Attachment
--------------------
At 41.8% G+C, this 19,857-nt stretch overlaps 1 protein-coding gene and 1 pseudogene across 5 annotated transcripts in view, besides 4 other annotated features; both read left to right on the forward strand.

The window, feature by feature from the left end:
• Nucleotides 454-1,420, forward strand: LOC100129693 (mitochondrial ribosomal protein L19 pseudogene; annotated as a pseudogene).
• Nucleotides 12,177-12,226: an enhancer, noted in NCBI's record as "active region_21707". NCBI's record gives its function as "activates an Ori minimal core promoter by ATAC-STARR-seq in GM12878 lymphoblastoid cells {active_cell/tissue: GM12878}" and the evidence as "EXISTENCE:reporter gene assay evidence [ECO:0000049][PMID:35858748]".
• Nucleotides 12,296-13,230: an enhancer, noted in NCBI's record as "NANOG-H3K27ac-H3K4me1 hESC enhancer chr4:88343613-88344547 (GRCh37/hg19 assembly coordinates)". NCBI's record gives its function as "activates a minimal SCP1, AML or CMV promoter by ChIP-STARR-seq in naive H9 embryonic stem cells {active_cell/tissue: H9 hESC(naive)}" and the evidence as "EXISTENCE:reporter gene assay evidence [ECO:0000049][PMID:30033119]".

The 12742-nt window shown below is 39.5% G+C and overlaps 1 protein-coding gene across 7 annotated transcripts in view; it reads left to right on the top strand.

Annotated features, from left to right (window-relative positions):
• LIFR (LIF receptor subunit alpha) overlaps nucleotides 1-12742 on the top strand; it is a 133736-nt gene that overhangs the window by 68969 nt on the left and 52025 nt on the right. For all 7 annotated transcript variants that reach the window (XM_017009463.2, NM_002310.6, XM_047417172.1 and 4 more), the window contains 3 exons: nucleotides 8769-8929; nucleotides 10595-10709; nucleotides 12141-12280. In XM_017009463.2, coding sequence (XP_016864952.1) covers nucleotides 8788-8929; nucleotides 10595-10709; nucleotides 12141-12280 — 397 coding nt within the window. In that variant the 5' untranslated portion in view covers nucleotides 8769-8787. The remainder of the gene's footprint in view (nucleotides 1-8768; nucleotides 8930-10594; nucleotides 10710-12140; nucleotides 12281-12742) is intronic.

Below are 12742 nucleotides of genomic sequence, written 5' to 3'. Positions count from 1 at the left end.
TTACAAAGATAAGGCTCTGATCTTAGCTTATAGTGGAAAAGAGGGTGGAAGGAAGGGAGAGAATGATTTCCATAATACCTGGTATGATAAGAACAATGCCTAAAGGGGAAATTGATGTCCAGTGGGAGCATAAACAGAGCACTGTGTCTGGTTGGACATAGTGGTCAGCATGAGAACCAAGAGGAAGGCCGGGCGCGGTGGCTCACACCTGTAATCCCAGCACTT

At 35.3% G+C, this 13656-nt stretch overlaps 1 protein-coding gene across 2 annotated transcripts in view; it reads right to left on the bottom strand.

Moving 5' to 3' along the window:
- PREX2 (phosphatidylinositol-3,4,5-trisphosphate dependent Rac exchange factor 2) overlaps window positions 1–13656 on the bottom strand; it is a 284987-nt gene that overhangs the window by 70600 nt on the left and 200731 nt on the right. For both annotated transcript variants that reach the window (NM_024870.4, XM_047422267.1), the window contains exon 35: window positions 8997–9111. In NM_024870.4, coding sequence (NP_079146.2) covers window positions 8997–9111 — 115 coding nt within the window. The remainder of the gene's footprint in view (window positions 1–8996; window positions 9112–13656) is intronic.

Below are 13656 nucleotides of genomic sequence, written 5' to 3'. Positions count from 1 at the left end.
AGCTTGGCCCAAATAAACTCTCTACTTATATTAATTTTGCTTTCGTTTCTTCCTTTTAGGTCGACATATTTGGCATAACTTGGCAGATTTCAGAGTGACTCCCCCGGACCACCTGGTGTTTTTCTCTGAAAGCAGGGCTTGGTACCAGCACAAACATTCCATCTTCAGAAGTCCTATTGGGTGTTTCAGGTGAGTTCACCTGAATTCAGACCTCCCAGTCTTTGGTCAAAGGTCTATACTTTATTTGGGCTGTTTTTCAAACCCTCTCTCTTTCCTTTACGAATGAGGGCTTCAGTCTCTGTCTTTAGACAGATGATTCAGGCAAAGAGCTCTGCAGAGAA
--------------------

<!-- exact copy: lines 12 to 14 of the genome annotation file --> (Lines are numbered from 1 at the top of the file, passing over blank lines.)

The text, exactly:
Moving 5' to 3' along the window:
- PREX2 (phosphatidylinositol-3,4,5-trisphosphate dependent Rac exchange factor 2) overlaps window positions 1–13656 on the bottom strand; it is a 284987-nt gene that overhangs the window by 70600 nt on the left and 200731 nt on the right. For both annotated transcript variants that reach the window (NM_024870.4, XM_047422267.1), the window contains exon 35: window positions 8997–9111. In NM_024870.4, coding sequence (NP_079146.2) covers window positions 8997–9111 — 115 coding nt within the window. The remainder of the gene's footprint in view (window positions 1–8996; window positions 9112–13656) is intronic.

Below are 13656 nucleotides of genomic sequence, written 5' to 3'. Positions count from 1 at the left end.